This topic of this post has been at the forefront of my brain to write about for, I don't know, forever? Yet, when I try to convey my thoughts to words on the matter, I always come up empty handed. I still really don't know what to say about this part of my life. It was such a chaotic and confusing time, but the time of my life that I learned the most about living, friendships, and standing up for who you are and your beliefs.
I spent my adolescence and early adulthood deeply involved in the punkrock counterculture of Cincinnati. This is what makes me who I am today. I marvel at the complete inappropriateness of being 13 years old and sneaking into bars and clubs to see bands like Nirvana (before Nevermind, I thought they blew) Seven Seconds, Circle Jerks, GBH, Exploited, The Ramones (the list goes on and on, and yeah I'm name dropping, lick me) and I feel horribly for what I put my parents through.During these days, I also found myself in the midst of a heavy drug culture and culture of extreme violence. To be perfectly honest, it is quite an act of God that myself and many of my friends are alive to this day. Contrarily, many, and I mean MANY, of my friends are dead. At age 34, I have been to three times as many funerals, as I have weddings. It's very sad, however, a sobering reality of the counterculture.
Just as in the halls of every high school, the scene on Short Vine had several different cliques of misfits who had all found their way to this mile long street, trying to escape the doldrums and bigotry of their suburban homes and high schools. Some were runaways, some were old enough to live on their own, but many were just weekend warriors, myself included. There were the punk rock kids called Crayola Kids, known for their vibrantly dyed hair, who were also part of an older group of veteran punks and skins, known as the Family. Many members of the family were also formerly a part of a loose organization called SHARP, SkinHeads Against Racial Prejudice. There were The Noble Savages, a mixed bag of beefy, martial arts enthusiasts. The Galley punks, named after the SubGalley, the dive bar they resided in to drink and shoot up heroin. The Brothers, which nobody knows if they were really brothers, but they were a bunch of train jumping travelers, who could be found in Cincinnati during the summer months. The 513 Forkburn Crew, which consisted of a bunch of Straightedge Hardcore kids from Cincinnati, Dayton and Toledo, as well as the Queen City Bootboys, a group of skinheads who took no political stance and were basically in it to kick anyone and everyones' ass. The 513 and Bootboys were my friends. There were also a bunch of kids who floated between the few cliques, like walking, talking embodiments of Switzerland.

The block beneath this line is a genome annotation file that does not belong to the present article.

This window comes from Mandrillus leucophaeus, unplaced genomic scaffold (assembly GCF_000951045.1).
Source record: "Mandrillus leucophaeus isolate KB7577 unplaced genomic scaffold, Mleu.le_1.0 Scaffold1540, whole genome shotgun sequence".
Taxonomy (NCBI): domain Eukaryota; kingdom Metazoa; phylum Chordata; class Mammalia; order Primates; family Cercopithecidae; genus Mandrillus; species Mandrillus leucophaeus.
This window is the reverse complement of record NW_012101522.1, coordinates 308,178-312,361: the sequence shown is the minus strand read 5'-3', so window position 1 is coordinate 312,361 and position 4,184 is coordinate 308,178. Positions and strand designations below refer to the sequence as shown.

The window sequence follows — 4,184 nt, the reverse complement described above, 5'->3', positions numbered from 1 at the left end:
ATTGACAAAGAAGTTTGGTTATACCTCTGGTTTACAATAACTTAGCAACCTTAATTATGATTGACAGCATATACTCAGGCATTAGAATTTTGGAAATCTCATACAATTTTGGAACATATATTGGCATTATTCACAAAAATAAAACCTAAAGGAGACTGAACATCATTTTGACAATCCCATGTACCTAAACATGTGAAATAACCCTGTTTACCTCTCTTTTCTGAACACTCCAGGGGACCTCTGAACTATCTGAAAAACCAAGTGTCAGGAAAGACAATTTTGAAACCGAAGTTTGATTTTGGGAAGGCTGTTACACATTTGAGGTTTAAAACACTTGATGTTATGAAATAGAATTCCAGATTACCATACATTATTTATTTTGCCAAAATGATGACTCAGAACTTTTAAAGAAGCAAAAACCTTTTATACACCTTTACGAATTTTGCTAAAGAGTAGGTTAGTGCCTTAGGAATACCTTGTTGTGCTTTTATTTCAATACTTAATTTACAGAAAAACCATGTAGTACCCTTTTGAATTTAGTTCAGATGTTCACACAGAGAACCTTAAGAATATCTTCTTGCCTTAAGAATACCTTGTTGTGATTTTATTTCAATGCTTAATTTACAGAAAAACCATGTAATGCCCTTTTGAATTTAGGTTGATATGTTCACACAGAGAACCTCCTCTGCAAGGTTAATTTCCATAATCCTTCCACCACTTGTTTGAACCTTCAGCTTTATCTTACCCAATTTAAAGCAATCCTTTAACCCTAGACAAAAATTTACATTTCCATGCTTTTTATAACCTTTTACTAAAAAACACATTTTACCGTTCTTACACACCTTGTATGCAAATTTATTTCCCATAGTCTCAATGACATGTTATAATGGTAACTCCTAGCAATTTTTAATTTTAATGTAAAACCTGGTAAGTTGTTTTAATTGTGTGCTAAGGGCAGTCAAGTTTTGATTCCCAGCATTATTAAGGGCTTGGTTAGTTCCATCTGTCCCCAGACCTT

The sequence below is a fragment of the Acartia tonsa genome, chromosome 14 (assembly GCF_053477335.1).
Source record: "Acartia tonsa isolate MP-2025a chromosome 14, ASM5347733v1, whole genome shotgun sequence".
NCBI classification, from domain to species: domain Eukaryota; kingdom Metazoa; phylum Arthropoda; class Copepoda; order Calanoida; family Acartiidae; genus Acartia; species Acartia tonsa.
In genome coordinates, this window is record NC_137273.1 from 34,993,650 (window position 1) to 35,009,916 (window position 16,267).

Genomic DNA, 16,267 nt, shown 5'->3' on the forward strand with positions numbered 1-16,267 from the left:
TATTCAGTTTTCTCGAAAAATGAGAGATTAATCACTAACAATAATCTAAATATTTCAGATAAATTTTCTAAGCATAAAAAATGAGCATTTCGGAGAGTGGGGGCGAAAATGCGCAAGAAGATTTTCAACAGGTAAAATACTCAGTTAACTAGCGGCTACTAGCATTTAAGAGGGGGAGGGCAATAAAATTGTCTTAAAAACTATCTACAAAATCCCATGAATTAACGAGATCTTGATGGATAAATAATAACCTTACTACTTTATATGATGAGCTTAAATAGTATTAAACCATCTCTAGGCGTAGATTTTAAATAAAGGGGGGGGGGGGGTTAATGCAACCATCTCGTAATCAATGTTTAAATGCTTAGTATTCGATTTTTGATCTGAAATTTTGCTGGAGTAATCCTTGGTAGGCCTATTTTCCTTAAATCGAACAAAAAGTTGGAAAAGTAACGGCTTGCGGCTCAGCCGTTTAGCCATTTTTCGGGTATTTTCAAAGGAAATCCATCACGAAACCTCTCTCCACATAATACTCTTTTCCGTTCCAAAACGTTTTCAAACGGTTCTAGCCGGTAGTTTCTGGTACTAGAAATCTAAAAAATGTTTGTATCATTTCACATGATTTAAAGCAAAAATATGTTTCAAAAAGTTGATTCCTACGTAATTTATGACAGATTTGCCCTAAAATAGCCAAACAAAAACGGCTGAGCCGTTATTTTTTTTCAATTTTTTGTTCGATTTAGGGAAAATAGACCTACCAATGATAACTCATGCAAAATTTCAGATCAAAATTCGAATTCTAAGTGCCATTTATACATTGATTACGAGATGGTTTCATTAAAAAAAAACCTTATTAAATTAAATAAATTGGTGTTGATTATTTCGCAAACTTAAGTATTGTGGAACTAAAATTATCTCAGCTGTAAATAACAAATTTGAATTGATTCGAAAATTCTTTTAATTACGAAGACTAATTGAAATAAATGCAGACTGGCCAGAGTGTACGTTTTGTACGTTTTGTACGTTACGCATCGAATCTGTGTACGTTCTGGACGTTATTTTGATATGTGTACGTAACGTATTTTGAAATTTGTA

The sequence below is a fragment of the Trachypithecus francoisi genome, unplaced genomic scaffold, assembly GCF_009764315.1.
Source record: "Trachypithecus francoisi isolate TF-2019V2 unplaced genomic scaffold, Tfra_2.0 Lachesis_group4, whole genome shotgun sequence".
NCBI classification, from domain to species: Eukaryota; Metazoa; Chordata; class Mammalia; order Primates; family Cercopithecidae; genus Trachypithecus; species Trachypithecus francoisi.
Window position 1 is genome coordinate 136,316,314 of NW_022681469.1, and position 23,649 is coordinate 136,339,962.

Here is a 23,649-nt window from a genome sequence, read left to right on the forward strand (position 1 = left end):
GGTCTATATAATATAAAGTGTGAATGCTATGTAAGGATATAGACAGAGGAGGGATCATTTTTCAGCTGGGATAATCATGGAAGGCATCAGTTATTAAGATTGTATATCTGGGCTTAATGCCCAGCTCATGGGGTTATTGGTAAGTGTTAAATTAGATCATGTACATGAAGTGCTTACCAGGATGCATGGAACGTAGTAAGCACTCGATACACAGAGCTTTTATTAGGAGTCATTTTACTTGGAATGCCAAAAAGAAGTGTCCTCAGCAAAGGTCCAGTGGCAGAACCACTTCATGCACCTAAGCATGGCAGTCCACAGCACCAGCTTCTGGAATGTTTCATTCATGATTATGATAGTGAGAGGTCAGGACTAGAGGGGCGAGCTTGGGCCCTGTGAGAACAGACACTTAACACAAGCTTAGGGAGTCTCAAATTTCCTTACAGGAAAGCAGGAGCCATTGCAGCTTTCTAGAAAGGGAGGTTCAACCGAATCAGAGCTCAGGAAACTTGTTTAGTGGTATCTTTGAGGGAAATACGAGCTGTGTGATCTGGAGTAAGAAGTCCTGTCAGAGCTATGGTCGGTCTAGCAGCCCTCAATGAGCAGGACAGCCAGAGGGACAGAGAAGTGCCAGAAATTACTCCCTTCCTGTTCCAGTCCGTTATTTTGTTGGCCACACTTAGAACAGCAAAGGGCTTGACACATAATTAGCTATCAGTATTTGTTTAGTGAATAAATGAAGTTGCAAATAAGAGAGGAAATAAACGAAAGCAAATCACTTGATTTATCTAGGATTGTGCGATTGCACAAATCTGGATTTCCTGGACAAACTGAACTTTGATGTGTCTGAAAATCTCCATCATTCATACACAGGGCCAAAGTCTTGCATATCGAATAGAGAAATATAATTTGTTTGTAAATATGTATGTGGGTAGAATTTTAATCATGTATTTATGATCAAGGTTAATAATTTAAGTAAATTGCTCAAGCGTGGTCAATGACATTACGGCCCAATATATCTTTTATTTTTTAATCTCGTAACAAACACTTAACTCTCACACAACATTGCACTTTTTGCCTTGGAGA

It was an exciting time, well, for a stupid teenager like myself.
I will never forget during the summer of 1990 after Fugazi played at Bogarts on Short Vine, the riot that all started over a stolen Mag-Lite, an alleged sugar-daddy who used his position as an AA counselor to create same sex affairs with young, desperate kids, as well as teenaged angst and bravado. As bodies swarmed the streets like a drove of irate bees, jaws were broken and a barrage of bar stools were hurled into on-coming traffic. Ian Mackaye, Fugazi/Minor Threat lead singer and Punk Rock Icon, emerged from Subway (the sandwich store), like a Phoenix rising from the chaotic ashes, to appeal to our sense of unity as societal black sheep and cease the senseless violence......then somebody nailed him with a bottle and shouted, "FUCK YOU IAN MACKAYE, YOU DON'T LIVE HERE!"
This is the point where my thoughts and memories bog me down into a pit of reminiscent confusion. Next up: How I came to be such an asshole, juvenile delinquent.